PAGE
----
I just finished reading "Grapes of Wrath" by John Steinbeck, as with many of the so called classics it is a bit hard at the start, if I was you I'd skip till Tom joins up with his fambly. But from there on it's a good solid read, makes you sort of realise how well off you are, and how bad things can get. For a first Steinbeck read it is a bit of a task to get into, so for a first Steinbeck I can highly recommend Cannery Row and the sequel Sweet Thursday.
    I also recently read "The Old Man and the Sea" another so called classic, but I wasnt mega impressed, my summary of the whole story is " A Fisherman who hasn't caught a fish for yonks goes out in his boat and spend four days landing a massive Tuna. He ties it to his boat, heads back and the Tuna is eaten by several Sharks on the way home, End of Story" Have I missed something ?
    Cheers,
    Richie

  37. #187
    'Nathaniel's Nutmeg' by Giles Milton. It tells the story of how the British swapped a small island called 'Run' in SE Asia with the Dutch for a slightly larger island called 'Manhattan' in the Hudson :D

  38. #188
    Quote Originally Posted by Richie
    I also recently read "The Old Man and the Sea" another so called classic, but I wasnt mega impressed, my summary of the whole story is " A Fisherman who hasn't caught a fish for yonks goes out in his boat and spend four days landing a massive Tuna. He ties it to his boat, heads back and the Tuna is eaten by several Sharks on the way home, End of Story" Have I missed something ?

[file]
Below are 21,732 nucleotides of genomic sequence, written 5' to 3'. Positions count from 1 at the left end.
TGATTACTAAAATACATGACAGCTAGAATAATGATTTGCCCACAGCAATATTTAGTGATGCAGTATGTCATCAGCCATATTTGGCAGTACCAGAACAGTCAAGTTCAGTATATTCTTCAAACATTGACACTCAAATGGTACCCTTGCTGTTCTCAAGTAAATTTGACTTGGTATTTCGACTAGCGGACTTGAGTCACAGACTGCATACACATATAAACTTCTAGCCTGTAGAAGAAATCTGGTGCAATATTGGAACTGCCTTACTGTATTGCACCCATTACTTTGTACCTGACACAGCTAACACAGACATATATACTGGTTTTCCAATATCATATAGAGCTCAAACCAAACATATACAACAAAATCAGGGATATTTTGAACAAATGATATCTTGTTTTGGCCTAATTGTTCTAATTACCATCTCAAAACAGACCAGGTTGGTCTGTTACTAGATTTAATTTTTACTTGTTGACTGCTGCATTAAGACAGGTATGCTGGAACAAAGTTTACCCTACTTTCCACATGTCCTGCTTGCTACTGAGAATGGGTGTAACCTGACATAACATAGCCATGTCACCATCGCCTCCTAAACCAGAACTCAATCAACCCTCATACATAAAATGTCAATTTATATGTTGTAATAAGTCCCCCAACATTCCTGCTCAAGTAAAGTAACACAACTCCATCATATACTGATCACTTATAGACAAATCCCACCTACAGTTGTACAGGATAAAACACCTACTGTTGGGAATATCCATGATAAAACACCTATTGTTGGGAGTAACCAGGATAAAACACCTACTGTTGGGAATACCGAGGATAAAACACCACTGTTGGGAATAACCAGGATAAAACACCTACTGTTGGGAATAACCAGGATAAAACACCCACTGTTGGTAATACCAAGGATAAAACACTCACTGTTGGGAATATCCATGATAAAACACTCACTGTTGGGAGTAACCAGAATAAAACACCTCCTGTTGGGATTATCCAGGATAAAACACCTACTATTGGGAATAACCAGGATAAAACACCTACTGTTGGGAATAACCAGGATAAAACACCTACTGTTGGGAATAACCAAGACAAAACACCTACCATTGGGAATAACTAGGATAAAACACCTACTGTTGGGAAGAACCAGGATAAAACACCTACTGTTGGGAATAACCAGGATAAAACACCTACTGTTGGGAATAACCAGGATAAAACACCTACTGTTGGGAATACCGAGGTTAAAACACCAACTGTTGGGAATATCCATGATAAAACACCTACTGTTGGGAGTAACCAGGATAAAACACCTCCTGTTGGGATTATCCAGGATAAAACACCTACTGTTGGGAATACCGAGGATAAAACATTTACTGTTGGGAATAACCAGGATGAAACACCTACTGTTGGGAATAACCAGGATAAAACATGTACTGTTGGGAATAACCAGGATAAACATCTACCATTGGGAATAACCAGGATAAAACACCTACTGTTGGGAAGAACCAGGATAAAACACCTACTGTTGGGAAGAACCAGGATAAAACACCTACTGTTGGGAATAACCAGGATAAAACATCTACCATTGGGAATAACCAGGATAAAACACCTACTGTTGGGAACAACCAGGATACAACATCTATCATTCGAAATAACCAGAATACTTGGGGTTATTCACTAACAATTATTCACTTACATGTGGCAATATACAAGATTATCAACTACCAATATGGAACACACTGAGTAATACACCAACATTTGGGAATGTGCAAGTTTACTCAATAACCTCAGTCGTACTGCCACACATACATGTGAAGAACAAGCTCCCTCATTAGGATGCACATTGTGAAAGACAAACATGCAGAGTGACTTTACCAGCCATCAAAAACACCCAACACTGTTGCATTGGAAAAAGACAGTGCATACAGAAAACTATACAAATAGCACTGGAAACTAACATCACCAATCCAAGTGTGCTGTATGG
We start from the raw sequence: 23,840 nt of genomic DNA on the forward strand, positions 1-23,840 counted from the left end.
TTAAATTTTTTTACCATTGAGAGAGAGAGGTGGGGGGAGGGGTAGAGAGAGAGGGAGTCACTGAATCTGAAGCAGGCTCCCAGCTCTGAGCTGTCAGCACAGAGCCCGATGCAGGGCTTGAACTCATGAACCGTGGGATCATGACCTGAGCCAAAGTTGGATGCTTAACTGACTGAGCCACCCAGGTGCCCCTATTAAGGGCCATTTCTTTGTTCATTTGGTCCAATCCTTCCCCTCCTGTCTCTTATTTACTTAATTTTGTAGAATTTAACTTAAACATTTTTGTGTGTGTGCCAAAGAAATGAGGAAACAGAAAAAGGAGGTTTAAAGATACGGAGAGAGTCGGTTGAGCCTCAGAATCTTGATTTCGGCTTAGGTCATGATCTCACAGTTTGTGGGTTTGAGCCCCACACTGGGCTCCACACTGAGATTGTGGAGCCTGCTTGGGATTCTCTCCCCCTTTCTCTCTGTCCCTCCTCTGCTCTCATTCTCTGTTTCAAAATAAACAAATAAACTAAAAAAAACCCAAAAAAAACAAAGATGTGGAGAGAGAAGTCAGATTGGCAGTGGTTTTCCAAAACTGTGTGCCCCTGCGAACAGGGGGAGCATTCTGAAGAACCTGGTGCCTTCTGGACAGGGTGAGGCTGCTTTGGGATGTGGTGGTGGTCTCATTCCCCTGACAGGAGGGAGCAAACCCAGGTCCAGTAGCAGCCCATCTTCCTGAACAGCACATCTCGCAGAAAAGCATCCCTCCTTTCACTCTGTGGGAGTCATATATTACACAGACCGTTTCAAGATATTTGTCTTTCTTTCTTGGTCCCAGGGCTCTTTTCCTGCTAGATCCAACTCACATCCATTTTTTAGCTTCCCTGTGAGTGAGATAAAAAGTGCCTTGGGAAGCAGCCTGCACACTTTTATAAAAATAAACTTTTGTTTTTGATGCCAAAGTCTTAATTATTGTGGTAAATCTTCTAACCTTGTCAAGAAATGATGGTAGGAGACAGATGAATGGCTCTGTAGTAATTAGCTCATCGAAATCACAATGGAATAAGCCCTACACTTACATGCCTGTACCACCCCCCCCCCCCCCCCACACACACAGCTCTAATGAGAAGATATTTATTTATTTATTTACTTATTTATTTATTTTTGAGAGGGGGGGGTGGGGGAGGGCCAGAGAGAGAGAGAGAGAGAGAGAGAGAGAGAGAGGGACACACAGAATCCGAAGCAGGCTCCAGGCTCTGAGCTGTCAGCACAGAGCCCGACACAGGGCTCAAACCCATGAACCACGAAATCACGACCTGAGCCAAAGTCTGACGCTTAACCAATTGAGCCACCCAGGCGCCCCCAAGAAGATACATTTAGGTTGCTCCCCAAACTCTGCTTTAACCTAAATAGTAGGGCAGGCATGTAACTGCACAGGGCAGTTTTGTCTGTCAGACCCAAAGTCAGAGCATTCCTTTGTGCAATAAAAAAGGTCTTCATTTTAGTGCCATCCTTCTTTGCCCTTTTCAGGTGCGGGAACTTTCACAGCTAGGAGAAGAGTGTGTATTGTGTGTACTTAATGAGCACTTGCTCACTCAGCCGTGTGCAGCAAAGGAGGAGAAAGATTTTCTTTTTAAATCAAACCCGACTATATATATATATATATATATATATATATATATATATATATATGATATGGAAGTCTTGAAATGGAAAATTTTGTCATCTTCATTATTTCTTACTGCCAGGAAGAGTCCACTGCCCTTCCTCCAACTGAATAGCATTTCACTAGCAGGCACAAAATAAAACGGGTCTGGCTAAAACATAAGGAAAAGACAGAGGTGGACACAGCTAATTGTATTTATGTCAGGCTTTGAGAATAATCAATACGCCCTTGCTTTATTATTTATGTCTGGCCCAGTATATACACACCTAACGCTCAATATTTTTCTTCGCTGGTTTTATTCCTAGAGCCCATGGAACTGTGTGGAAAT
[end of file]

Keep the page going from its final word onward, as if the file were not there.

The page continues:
Cheers,
    Richie
    That's the plot. ;)

    If you are interested in the people, A Moveable Feast is good. It is Hemingway's depicition (posthumous -- copy edited by his widow) of his time in Paris in the 20s, and has portraits of such people as Gertrude Stein and F. Scott Fitzgerald.

    Best wishes,
    Bob

  39. #189
    I consumed vast quantities of books when I was at sea. 8 hours with the headphones on and nothing to do but listen for your callsign and read.

  40. #190
    Craftsman
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    I'm just about finished with a book by Gregory Maguire. "Mirror Mirror". His first book was "Wicked, The Life and Times of the Wicked Witch of the West".

    In this one, a take on "Snow White and the Seven Dwarfs", a young girl, Bianca de Nevada, is left in the care of Lucrezia Borgia while her father is sent off to search Europe for a branch of the Tree of Knowledge, an item desired by Cesare Borgia. The dwarfs are not the cute little guys that Disney envisioned.

    For you movie buffs I would recommend "The Making of Casablanca" by Aljean Harmetz. How about George Raft as Rick, it almost happened.

  41. #191
    Master Steve264's Avatar
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    Quote Originally Posted by Ron Jr
    Just finished DaVinci Code last night. I was terribly disappointed.
    Well before DVC came out, I happened to pick up a Dan Brown paperback in the airport. Can't remember the title.

    It was beyond doubt the worst written novel I have ever read (out of literally thousands). I'll never even bother reading DVC. I may watch the movie if it comes on TV and I've nothing else to do, but my mind rebels at the idea of ploughing through his appalling prose ever again.

  42. #192

    Excellent Books

    Burt Munroe worlds fastest Indian (2 books)

    Story of the Vulcan mission to Falklands

    My life with a Leica by some German Chap but if you search for the title its well worth a read.

  43. #193
    Grand Master sundial's Avatar
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    One book I keep going back to is Brewer's Dictionary of Phrase and Fable ... so easy to just browse through ... and depending on my mood unread threads within it lead to others ... and other books of quotations etc. if the answer is not in Brewer.